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One of the little-publicized aspects of Cisco’s channel is a separate program for partners devoted to providing training and education services on Cisco products and solutions. The program’s not new. It’s been in place for 15 years, but of late, the networking giant has been trying to drum up greater notice.

The Cisco Learning Channel sports 350 partners that offer course work and other educational/training services on Cisco wares. Their services are open to Cisco’s traditional partner channel as well as for end customers that need training on how to manage and maintain Cisco infrastructure implementations, according to Andres Sintes, global director of Cisco’s worldwide learning partner channels. The partners are diverse in the types and means of training they provide, including instructor-led, e-learning solutions, remote access labs, training in local languages and online assessment and post-course evaluations.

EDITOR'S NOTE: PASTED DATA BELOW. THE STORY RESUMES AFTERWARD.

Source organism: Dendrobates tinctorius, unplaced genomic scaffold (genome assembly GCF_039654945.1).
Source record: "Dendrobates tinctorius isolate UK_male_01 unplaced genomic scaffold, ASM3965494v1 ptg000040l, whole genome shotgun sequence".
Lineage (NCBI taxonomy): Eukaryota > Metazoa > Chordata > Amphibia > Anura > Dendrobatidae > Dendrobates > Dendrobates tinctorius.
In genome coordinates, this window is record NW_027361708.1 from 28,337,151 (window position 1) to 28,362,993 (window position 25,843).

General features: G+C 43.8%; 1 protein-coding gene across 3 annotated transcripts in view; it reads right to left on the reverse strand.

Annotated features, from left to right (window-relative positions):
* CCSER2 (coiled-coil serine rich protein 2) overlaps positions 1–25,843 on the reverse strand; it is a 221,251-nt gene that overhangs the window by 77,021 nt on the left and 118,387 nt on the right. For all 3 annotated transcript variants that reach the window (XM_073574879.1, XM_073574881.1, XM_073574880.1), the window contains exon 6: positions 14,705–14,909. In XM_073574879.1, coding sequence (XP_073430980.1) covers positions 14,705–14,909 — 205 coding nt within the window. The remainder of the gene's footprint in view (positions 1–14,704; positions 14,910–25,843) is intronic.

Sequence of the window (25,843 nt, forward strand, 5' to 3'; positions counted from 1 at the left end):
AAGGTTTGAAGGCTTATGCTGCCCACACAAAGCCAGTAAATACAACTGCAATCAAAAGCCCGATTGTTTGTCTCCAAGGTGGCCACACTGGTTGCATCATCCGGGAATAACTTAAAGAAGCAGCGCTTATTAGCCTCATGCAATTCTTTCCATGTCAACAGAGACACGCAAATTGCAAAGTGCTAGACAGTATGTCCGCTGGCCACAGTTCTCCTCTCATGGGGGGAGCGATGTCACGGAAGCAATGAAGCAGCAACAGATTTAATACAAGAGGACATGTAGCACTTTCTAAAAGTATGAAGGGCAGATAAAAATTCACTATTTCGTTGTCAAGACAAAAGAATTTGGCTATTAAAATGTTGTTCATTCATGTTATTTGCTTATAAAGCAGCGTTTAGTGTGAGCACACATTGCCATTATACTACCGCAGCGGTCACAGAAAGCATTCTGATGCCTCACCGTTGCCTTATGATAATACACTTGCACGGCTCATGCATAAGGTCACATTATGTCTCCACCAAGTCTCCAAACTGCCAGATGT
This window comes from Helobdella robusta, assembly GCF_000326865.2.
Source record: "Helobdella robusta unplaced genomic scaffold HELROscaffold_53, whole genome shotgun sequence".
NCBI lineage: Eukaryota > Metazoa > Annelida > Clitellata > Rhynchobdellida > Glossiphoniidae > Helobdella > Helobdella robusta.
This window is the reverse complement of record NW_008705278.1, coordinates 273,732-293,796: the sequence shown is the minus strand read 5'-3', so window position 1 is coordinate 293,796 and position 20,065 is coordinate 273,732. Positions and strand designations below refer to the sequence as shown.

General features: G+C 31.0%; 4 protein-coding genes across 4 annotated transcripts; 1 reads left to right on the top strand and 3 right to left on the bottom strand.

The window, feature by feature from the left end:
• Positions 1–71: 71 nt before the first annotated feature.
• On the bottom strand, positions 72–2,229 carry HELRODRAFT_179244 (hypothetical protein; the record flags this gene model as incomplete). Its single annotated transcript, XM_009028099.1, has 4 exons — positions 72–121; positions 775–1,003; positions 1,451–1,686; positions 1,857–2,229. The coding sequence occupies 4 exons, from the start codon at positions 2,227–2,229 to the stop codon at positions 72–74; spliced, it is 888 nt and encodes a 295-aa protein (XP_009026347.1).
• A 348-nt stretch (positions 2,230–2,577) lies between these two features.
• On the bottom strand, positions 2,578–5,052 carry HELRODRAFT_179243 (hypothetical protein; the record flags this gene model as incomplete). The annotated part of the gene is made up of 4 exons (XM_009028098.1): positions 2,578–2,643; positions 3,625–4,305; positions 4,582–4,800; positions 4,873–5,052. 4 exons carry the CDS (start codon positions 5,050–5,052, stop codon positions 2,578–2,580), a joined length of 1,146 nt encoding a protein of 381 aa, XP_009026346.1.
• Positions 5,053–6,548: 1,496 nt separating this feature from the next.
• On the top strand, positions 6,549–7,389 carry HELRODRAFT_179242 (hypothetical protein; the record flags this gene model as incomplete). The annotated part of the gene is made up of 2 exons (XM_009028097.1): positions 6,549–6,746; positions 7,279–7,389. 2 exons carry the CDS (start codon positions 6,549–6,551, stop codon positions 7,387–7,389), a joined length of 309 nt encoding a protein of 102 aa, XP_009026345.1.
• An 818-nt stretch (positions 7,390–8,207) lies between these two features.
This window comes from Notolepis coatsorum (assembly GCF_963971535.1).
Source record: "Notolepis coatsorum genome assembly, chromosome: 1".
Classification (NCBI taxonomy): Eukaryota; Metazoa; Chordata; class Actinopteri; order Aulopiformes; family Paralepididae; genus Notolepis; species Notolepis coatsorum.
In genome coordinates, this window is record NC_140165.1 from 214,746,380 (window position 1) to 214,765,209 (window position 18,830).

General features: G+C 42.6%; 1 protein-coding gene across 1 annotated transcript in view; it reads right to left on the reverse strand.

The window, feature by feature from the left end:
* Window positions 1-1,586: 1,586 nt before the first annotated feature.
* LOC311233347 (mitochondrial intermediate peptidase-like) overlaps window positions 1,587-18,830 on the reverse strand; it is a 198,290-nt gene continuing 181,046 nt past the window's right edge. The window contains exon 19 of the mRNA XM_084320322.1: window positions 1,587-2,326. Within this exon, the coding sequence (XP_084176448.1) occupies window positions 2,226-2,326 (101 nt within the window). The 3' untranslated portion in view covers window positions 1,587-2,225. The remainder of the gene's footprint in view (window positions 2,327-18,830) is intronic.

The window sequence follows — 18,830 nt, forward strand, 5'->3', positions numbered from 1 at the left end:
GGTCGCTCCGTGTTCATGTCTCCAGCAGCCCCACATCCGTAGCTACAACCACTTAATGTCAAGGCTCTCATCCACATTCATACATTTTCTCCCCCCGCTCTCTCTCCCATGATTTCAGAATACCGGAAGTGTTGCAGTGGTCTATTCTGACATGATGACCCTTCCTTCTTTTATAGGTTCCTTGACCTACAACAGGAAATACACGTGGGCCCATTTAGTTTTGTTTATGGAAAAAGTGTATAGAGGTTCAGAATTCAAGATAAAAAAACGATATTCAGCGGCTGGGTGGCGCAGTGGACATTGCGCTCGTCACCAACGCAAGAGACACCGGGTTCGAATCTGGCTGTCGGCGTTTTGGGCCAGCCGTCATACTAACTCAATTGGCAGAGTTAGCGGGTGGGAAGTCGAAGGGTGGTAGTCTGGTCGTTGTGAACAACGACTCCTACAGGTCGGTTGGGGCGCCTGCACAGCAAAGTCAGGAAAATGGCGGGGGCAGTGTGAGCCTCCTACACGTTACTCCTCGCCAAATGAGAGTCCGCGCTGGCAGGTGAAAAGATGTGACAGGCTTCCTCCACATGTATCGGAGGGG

Sintes’ current goal is to better align from a go-to-market standpoint the learning channel providers with partners in the rank-and-file Cisco channel ecosystem. Ideally, he envisions partners that today resell networking, UC and other Cisco solutions to tie in complementary services from these third parties in a type of P2P arrangement. Learning partners, he contends, bring superior training expertise to the table because of the additional investments they made as part of this offshoot Cisco channel. Those skills in turn translate into a value-add for traditional partners to offer their end customers and help cement their role as trusted advisor.

“What we are moving into now is to have our learning partners viewed by the market as providing greater value from the perspective of technology depth [on our products],” Sintes explained to me this week. “Providing a training component as part of a hardware and other product deal drives greater customer satisfaction.”

Recently, the company added six education specialties that dive even deeper into Cisco technologies to drive more sophisticated expertise among the learning partners that participate, Sintes said. Five of the education specialties map to advanced specialization around data center network infrastructure, storage networking, routing and switching, security and unified communications. The six specialization is careers-focused for those learning partners that focus their practices on prepping engineers and IT professionals for Cisco certifications exams.

To date, Sintes said, 25 percent of the learning channel partners have qualified for education specialties.